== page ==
The field of informal continuing education cannot be clearly differentiated from formal continuing education. The reporting system “Weiterbildung VIII” (BMBF) (2003) includes those forms that have formal character and are organized, such as those at which the place of learning and the workplace are spatially and temporally separated. Learning in the context of work plays a special role in informal continuing education. This includes conventional forms such as instruction, initial skill adaptation training and new forms like exchange programmes, job rotation, “Lernstatt”, quality circle and self-directed learning at the workplace by reading specialist literature or learning at the computer. Furthermore, information giving events (specialist talks, conferences/congresses, trade fairs, exchanges of experience and other information events) are also provided at work (cf. Arnold and Schiersmann 2004, 40).

2.  Structure of supply and demand

In keeping with the principle of pluralism, the structure of providers in continuing vocational training is extremely heterogeneous. Continuing vocational training is offered by employers/ companies, private institutions, chambers (“Kammern”), professional associations, academies, polytechnics, technical schools, vocational schools, adult evening centres, the employers' association, occupation co-operatives, labour unions, church institutions and correspondence schools. The literature on the subject makes different suggestions as to how this wide spectrum of providers can be categorized. Most authors differentiate between public providers not pursuing any particular interests and accessible to all (state and communal facilities); free providers (chambers, employers' associations, professional associations, churches, labour unions), which according to their mandate offer their own continuing education activities to a defined group of persons; and private providers (companies and commercial institutions of continuing education), which work on a for profit basis. The statistical registration of the structure of providers in continuing vocational training still proves to be a complicated undertaking. One of the reasons for this is the problem of counting because not all the providers are recorded on continuing education databases. A further reason is given by the problems of differentiation and categorization between the different providers.

The database KURS of the Federal Agency for Labour is the largest database on continuing education in Germany . It has the task of providing an overview of continuing vocational training opportunities in Germany in order to produce transparency in the continuing education market. Currently, the database contains 12,500 providers of continuing vocational training with approximately 450,000 activities (cf. BMBF 2004, 174).

As measured by the numbers participating in the year 2000, employers/companies are the most frequent providers of continuing vocational training with 53% of participants. Private institutions and chambers rank second and third with shares of 9% each (cf. BMBF 2003, 240). This ranking has remained much the same since the 1990s.

Alongside the increase in the number of providers of, continuing vocational training the range of activities has also grown in recent years with a 50% increase in the number of programmes being offered between 2001 and 2003. Of the continuing education courses recorded in KURS, 95.6% were concerned with adapting and expanding professional knowledge and skills, with 2.9% serving to promote professional advancement (see Table 1).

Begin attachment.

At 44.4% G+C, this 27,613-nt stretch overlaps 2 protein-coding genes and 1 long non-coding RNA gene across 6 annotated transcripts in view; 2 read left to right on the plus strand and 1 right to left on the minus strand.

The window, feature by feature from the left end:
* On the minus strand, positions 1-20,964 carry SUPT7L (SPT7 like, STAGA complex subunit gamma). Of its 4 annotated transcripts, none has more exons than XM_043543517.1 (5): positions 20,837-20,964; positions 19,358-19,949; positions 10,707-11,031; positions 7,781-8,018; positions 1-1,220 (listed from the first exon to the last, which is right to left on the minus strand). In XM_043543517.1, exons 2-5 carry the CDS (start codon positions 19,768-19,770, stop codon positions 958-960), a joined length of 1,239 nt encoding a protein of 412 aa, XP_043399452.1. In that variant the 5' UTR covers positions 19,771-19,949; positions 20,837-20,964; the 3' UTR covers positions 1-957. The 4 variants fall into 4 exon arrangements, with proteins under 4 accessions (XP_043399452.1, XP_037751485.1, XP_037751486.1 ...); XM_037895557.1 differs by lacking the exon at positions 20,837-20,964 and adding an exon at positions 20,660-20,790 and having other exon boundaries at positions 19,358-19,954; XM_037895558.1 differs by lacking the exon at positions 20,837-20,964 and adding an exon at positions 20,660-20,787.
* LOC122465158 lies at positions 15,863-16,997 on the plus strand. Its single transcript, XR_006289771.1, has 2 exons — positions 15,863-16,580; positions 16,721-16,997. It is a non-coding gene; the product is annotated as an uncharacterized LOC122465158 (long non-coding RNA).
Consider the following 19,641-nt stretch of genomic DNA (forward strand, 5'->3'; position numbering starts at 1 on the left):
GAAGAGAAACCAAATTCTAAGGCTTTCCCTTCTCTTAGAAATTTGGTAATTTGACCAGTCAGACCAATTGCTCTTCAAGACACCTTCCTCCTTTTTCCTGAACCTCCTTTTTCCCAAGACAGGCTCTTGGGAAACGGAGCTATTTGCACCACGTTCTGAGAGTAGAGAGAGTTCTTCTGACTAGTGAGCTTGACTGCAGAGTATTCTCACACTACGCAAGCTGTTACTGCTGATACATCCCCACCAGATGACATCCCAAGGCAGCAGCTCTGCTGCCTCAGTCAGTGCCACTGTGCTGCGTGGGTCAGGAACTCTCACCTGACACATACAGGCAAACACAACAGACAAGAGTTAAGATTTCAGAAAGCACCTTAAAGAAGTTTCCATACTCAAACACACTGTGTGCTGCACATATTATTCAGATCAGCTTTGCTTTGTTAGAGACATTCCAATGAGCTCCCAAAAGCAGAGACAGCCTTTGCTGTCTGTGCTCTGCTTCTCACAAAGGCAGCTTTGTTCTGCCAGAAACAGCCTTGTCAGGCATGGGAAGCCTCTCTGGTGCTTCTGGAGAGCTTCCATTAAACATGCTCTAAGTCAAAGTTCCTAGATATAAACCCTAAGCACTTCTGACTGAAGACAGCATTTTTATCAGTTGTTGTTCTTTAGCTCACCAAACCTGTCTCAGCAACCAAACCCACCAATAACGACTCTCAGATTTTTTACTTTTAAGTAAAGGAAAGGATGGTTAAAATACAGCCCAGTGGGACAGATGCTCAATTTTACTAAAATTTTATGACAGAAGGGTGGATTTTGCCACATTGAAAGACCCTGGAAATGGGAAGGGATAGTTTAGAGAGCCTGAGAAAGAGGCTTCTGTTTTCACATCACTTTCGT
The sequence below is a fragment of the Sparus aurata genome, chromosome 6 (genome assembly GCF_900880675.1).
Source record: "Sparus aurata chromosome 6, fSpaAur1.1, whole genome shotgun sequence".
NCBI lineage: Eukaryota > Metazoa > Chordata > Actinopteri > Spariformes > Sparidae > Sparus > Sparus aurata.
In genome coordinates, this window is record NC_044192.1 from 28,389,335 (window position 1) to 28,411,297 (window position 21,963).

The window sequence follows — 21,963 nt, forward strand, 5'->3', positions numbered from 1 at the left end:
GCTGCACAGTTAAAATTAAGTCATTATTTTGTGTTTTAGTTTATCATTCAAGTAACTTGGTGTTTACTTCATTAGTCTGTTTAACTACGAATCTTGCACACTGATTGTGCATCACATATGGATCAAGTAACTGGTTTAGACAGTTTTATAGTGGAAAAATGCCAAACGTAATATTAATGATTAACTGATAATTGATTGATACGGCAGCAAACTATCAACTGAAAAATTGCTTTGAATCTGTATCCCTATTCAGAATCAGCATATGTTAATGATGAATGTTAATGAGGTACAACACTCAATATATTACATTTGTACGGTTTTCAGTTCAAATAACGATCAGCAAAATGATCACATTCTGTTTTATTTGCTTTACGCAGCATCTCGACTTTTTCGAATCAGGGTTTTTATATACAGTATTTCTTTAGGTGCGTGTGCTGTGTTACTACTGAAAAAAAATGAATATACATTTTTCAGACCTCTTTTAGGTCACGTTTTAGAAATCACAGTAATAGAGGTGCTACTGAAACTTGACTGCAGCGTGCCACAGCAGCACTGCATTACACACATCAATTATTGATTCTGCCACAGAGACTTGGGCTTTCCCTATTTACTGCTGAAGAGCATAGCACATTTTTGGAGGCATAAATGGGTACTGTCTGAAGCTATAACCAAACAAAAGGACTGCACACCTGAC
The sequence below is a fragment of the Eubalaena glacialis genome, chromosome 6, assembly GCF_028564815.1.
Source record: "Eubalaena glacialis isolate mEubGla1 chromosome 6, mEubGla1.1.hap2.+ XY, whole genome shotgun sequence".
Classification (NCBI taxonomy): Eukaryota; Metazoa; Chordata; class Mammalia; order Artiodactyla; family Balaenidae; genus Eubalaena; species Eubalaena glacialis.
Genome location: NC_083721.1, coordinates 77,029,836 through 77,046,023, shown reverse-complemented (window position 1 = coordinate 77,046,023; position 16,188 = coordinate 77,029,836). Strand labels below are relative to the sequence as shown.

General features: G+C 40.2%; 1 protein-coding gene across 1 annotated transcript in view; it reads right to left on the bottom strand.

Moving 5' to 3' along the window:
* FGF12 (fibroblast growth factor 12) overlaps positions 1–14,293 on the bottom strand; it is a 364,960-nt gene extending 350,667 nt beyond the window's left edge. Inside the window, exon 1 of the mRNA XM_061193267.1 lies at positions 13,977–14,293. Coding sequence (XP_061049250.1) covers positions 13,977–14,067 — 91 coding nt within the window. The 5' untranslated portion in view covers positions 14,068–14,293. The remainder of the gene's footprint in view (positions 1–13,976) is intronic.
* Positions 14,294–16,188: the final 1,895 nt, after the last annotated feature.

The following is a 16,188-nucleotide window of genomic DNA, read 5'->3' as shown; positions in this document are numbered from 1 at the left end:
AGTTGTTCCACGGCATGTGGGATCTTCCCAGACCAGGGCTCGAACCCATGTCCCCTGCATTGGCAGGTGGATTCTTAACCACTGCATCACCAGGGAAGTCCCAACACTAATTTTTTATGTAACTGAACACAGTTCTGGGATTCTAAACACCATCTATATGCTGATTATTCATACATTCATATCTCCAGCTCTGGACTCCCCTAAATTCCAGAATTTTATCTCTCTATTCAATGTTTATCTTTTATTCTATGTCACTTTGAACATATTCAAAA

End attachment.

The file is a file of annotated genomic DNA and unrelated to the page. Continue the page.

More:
The KURS database categorizes the learning opportunities offered in adaptation continuing training into 74 main groups. In terms of popularity the first ten of these are (in rank order): data processing and informatics (24.8%), electronic data processing (EDP) applications (11.3%), leadership, labour and communications techniques (6.3%), journalism (5.7%), welding and metal joining techniques (5.2%), health care (4.7%), law (4.4%), office/ administration (4.0%), finance, accounting and costing (2.5%), management, corporate representation (2.0%). All the other subject groups account for 29.2% of participants (ibid. 178).

There are no data on the subjects/learning areas of informal continuing vocational training. Only the kinds of this form of continuing education have been recorded to date. The most frequent activities in informal continuing education is headed by self-study by observation and experimentation at the workplace, closely followed by the reading of professional literature or specialist journals, short events (e.g. talks, morning seminars), and instruction/ training. Those kinds connected with organizational effort (specialist visits to other departments, quality and workshop circles, “Lernstatt”, participation groups and exchange programmes) are found at the bottom end of this ranking (cf. BMBF 2003, 186).

3. Structure of participation

Despite numerous educational assumptions only half of the adult population participate in continuing education. The causes of this non-participation in continuing vocational training are manifold (Bolder and Hendrich 2000) including: negative experiences at school, motivational difficulties, lack of material and time resources and the anticipated inability to utilize what has be learnt. All in all, it can be ascertained that the social selectivity, which still exists in the overall system of education, cannot in effect be compensated for by the system of continuing education.

However, over the long term participation in continuing vocational training has clearly increased. According to information from different reporting systems on continuing education in Germany , participation in 2000 (see Table 2) was three times higher than in 1979 (Persons between the ages of 19 and 64 were interviewed. The last sample comprised 7,000 cases. ) (cf. Kuwan 2004, 204).